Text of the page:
Our summer course, “Emerging America: Immigration Issues in Perspective for Diverse Students,” will provide participants with primary-source rich avenues to engaging students in historical inquiry. We will be joined by a guest speaker, author Jo Napolitano, who covers these topics as they affect classrooms today in her reporting for The 74.

Register now




Letter to a 14-year-old Maria Concepción Vázquez, when leaving central Mexico in 1962

From blog post by Tony Hernandez, Immigrant Archive Project founder

[side-by-side photos of a young girl and a mature woman]

Dear younger self,

I know you are afraid of leaving your hometown in Michoacán, México to emigrate to the United States. Even though you are coming with your mother, you still feel worried, but there are a lot of things you are going to experience—some good, some bad.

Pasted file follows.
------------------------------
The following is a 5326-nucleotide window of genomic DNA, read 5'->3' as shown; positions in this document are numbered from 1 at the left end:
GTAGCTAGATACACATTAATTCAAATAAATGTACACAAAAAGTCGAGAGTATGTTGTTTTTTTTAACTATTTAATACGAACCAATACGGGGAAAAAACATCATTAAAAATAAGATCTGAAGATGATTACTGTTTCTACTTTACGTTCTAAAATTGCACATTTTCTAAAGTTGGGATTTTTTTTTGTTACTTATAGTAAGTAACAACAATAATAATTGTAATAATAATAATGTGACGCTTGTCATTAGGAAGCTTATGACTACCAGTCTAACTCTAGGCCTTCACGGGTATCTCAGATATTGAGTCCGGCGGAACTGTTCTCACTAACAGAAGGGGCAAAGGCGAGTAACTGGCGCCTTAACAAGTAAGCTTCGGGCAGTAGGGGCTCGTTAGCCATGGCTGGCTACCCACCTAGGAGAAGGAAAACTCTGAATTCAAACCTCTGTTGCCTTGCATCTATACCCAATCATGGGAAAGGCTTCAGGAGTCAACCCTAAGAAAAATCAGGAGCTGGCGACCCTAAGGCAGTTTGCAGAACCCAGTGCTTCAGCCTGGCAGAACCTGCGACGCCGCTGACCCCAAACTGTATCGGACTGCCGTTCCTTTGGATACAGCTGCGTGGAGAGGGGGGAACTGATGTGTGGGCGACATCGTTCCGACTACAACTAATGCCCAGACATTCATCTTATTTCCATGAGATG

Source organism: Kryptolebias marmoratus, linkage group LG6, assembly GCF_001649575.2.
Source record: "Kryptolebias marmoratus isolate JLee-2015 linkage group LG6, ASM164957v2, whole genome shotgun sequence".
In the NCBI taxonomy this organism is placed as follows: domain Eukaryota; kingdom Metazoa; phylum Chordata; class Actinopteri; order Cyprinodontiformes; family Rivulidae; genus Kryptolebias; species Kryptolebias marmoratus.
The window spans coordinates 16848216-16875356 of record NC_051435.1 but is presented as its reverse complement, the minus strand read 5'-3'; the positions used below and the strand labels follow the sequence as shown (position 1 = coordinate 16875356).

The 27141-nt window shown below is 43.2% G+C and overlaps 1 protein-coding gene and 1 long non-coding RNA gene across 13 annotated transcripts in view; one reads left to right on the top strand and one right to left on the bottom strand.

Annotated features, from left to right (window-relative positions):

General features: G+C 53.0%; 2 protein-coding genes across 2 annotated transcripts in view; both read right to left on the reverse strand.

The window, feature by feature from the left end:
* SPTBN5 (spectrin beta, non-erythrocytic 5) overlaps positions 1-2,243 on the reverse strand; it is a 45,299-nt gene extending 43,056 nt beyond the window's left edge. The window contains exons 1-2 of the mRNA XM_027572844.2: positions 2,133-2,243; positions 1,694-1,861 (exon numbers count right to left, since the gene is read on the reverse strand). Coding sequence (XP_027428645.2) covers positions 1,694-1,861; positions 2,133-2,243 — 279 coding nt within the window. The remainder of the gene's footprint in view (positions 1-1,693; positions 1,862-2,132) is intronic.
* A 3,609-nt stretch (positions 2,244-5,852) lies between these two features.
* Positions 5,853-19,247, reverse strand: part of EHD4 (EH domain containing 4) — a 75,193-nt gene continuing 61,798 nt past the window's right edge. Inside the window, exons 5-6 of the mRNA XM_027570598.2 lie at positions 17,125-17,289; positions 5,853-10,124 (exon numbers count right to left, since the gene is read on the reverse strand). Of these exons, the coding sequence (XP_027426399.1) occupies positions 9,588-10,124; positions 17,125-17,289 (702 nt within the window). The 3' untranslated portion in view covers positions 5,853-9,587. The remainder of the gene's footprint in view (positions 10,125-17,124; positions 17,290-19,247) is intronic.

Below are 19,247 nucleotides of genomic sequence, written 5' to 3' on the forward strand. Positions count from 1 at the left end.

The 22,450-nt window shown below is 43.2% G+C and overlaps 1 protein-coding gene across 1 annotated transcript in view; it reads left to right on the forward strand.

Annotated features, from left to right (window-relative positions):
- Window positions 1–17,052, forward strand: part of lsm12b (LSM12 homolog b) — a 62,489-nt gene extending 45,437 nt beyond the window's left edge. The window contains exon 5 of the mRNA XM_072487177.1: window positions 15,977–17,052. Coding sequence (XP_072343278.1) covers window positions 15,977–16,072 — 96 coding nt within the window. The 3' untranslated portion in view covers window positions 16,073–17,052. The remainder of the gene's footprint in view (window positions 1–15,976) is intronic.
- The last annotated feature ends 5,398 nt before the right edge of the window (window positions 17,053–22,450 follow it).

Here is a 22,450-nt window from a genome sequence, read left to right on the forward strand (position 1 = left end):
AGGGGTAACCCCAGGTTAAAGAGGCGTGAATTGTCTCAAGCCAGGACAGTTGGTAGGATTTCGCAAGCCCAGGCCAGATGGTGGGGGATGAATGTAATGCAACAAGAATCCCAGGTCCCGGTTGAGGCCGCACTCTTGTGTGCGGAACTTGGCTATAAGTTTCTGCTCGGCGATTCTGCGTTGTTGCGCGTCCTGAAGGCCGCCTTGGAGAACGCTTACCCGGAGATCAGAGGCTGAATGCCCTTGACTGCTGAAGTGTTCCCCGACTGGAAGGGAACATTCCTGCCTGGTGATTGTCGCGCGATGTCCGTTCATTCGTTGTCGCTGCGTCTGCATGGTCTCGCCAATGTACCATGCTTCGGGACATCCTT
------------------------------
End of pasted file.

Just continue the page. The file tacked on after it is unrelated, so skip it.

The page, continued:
You will sometimes be very timid and at the same time very brave.

You will arrive with your mother in DePue, Illinois, a small town about one hundred miles west of Chicago. You’ll live with your aunt and her family. You’ll be forced to go to school, even though you don’t want to. The first day you attend school, you will feel very strange and out of place. You will feel embarrassed for having to sit there not understanding anything that is going on. You’ll have to depend on a boy to be your interpreter with your teacher for everything you need in the classroom.

The only class you will like is math because you’ll know how to do that. And you’ll like when the teacher calls you by her desk half an hour each day to read with you the Spanish and English book titled El Camino Real because it’s bilingual. These experiences will help you progress...

(Continue at Immigrant Archive Project.)



Alison Noyes

Manager, Emerging America
Alison Noyes is the manager of the Emerging America program at the Collaborative for Educational Services, where she leads the English Learner Collaborations project funded by a Library of Congress grant to the Massachusetts Council for the Social Studies.